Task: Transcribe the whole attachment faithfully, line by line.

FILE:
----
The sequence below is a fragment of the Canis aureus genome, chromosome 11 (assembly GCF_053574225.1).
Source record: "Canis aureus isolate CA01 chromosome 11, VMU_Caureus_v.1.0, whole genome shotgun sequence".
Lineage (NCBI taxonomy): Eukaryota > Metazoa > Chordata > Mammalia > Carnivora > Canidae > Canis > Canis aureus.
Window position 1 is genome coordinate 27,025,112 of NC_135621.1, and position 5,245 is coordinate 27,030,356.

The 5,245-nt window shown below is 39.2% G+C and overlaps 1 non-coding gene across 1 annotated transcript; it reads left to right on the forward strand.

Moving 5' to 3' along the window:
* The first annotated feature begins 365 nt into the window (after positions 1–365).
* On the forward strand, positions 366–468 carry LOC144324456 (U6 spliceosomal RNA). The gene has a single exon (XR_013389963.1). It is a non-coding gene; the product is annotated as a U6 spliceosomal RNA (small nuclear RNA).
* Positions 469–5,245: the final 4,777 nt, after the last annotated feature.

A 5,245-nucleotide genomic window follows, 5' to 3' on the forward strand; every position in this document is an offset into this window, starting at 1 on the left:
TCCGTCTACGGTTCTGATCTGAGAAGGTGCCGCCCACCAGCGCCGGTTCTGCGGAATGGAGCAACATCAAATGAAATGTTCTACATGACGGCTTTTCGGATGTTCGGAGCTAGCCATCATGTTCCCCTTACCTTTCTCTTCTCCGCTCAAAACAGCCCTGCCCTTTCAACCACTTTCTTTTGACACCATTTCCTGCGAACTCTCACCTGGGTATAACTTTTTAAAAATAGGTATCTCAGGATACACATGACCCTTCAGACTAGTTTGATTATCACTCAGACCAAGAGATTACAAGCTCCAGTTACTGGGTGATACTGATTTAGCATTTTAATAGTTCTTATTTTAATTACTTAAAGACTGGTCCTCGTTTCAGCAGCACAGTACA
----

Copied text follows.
The sequence below is a fragment of the Canis aureus genome, chromosome 11 (assembly GCF_053574225.1).
Source record: "Canis aureus isolate CA01 chromosome 11, VMU_Caureus_v.1.0, whole genome shotgun sequence".
Lineage (NCBI taxonomy): Eukaryota > Metazoa > Chordata > Mammalia > Carnivora > Canidae > Canis > Canis aureus.
Window position 1 is genome coordinate 27,025,112 of NC_135621.1, and position 5,245 is coordinate 27,030,356.

The 5,245-nt window shown below is 39.2% G+C and overlaps 1 non-coding gene across 1 annotated transcript; it reads left to right on the forward strand.

Moving 5' to 3' along the window:
* The first annotated feature begins 365 nt into the window (after positions 1–365).
* On the forward strand, positions 366–468 carry LOC144324456 (U6 spliceosomal RNA). The gene has a single exon (XR_013389963.1). It is a non-coding gene; the product is annotated as a U6 spliceosomal RNA (small nuclear RNA).
* Positions 469–5,245: the final 4,777 nt, after the last annotated feature.

A 5,245-nucleotide genomic window follows, 5' to 3' on the forward strand; every position in this document is an offset into this window, starting at 1 on the left:
TCCGTCTACGGTTCTGATCTGAGAAGGTGCCGCCCACCAGCGCCGGTTCTGCGGAATGGAGCAACATCAAATGAAATGTTCTACATGACGGCTTTTCGGATGTTCGGAGCTAGCCATCATGTTCCCCTTACCTTTCTCTTCTCCGCTCAAAACAGCCCTGCCCTTTCAACCACTTTCTTTTGACACCATTTCCTGCGAACTCTCACCTGGGTATAACTTTTTAAAAATAGGTATCTCAGGATACACATGACCCTTCAGACTAGTTTGATTATCACTCAGACCAAGAGATTACAAGCTCCAGTTACTGGGTGATACTGATTTAGCATTTTAATAGTTCTTATTTTAATTACTTAAAGACTGGTCCTCGTTTCAGCAGCACAGTACA